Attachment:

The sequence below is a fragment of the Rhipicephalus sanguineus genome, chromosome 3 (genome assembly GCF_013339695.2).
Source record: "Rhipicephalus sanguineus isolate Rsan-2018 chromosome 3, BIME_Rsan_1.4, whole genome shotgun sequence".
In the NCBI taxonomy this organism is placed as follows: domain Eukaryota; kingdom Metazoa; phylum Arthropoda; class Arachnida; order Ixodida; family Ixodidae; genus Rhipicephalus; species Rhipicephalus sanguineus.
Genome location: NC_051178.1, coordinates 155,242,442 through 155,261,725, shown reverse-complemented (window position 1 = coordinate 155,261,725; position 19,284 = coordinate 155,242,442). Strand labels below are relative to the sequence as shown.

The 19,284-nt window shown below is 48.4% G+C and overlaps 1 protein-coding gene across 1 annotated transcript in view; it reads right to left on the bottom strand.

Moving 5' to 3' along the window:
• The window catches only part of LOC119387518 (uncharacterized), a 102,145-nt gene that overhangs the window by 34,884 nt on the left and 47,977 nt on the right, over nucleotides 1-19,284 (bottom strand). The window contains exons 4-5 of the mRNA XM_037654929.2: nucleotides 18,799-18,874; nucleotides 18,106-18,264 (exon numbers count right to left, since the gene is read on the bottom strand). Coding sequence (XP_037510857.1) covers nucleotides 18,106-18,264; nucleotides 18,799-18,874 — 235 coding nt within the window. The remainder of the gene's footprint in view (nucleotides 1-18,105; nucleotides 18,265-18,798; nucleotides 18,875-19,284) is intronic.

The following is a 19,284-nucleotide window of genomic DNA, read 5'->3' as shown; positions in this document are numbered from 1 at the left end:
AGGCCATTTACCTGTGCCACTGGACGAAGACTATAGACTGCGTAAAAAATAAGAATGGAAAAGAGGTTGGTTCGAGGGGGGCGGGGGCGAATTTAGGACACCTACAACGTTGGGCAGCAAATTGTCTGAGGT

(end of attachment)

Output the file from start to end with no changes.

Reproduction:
The sequence below is a fragment of the Rhipicephalus sanguineus genome, chromosome 3 (genome assembly GCF_013339695.2).
Source record: "Rhipicephalus sanguineus isolate Rsan-2018 chromosome 3, BIME_Rsan_1.4, whole genome shotgun sequence".
In the NCBI taxonomy this organism is placed as follows: domain Eukaryota; kingdom Metazoa; phylum Arthropoda; class Arachnida; order Ixodida; family Ixodidae; genus Rhipicephalus; species Rhipicephalus sanguineus.
Genome location: NC_051178.1, coordinates 155,242,442 through 155,261,725, shown reverse-complemented (window position 1 = coordinate 155,261,725; position 19,284 = coordinate 155,242,442). Strand labels below are relative to the sequence as shown.

The 19,284-nt window shown below is 48.4% G+C and overlaps 1 protein-coding gene across 1 annotated transcript in view; it reads right to left on the bottom strand.

Moving 5' to 3' along the window:
• The window catches only part of LOC119387518 (uncharacterized), a 102,145-nt gene that overhangs the window by 34,884 nt on the left and 47,977 nt on the right, over nucleotides 1-19,284 (bottom strand). The window contains exons 4-5 of the mRNA XM_037654929.2: nucleotides 18,799-18,874; nucleotides 18,106-18,264 (exon numbers count right to left, since the gene is read on the bottom strand). Coding sequence (XP_037510857.1) covers nucleotides 18,106-18,264; nucleotides 18,799-18,874 — 235 coding nt within the window. The remainder of the gene's footprint in view (nucleotides 1-18,105; nucleotides 18,265-18,798; nucleotides 18,875-19,284) is intronic.

The following is a 19,284-nucleotide window of genomic DNA, read 5'->3' as shown; positions in this document are numbered from 1 at the left end:
AGGCCATTTACCTGTGCCACTGGACGAAGACTATAGACTGCGTAAAAAATAAGAATGGAAAAGAGGTTGGTTCGAGGGGGGCGGGGGCGAATTTAGGACACCTACAACGTTGGGCAGCAAATTGTCTGAGGT